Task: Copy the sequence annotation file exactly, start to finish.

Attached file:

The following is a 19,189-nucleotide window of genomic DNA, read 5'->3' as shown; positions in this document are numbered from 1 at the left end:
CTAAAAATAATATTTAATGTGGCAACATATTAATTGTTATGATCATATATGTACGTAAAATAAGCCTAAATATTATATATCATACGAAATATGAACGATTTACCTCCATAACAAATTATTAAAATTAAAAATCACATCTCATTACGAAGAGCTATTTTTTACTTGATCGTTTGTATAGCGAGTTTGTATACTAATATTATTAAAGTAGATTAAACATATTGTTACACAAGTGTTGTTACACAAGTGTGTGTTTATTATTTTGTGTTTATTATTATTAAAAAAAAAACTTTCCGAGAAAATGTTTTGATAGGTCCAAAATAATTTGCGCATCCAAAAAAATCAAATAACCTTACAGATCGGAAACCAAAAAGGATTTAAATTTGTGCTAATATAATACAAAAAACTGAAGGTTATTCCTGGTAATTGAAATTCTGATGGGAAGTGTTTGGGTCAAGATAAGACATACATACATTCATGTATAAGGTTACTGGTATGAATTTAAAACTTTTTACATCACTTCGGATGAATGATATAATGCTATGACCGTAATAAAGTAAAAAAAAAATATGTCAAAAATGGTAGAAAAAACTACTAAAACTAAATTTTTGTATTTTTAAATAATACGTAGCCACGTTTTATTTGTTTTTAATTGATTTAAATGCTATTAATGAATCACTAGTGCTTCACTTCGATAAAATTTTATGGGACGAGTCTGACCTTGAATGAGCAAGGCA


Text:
The following is a 19,189-nucleotide window of genomic DNA, read 5'->3' as shown; positions in this document are numbered from 1 at the left end:
CTAAAAATAATATTTAATGTGGCAACATATTAATTGTTATGATCATATATGTACGTAAAATAAGCCTAAATATTATATATCATACGAAATATGAACGATTTACCTCCATAACAAATTATTAAAATTAAAAATCACATCTCATTACGAAGAGCTATTTTTTACTTGATCGTTTGTATAGCGAGTTTGTATACTAATATTATTAAAGTAGATTAAACATATTGTTACACAAGTGTTGTTACACAAGTGTGTGTTTATTATTTTGTGTTTATTATTATTAAAAAAAAAACTTTCCGAGAAAATGTTTTGATAGGTCCAAAATAATTTGCGCATCCAAAAAAATCAAATAACCTTACAGATCGGAAACCAAAAAGGATTTAAATTTGTGCTAATATAATACAAAAAACTGAAGGTTATTCCTGGTAATTGAAATTCTGATGGGAAGTGTTTGGGTCAAGATAAGACATACATACATTCATGTATAAGGTTACTGGTATGAATTTAAAACTTTTTACATCACTTCGGATGAATGATATAATGCTATGACCGTAATAAAGTAAAAAAAAAATATGTCAAAAATGGTAGAAAAAACTACTAAAACTAAATTTTTGTATTTTTAAATAATACGTAGCCACGTTTTATTTGTTTTTAATTGATTTAAATGCTATTAATGAATCACTAGTGCTTCACTTCGATAAAATTTTATGGGACGAGTCTGACCTTGAATGAGCAAGGCA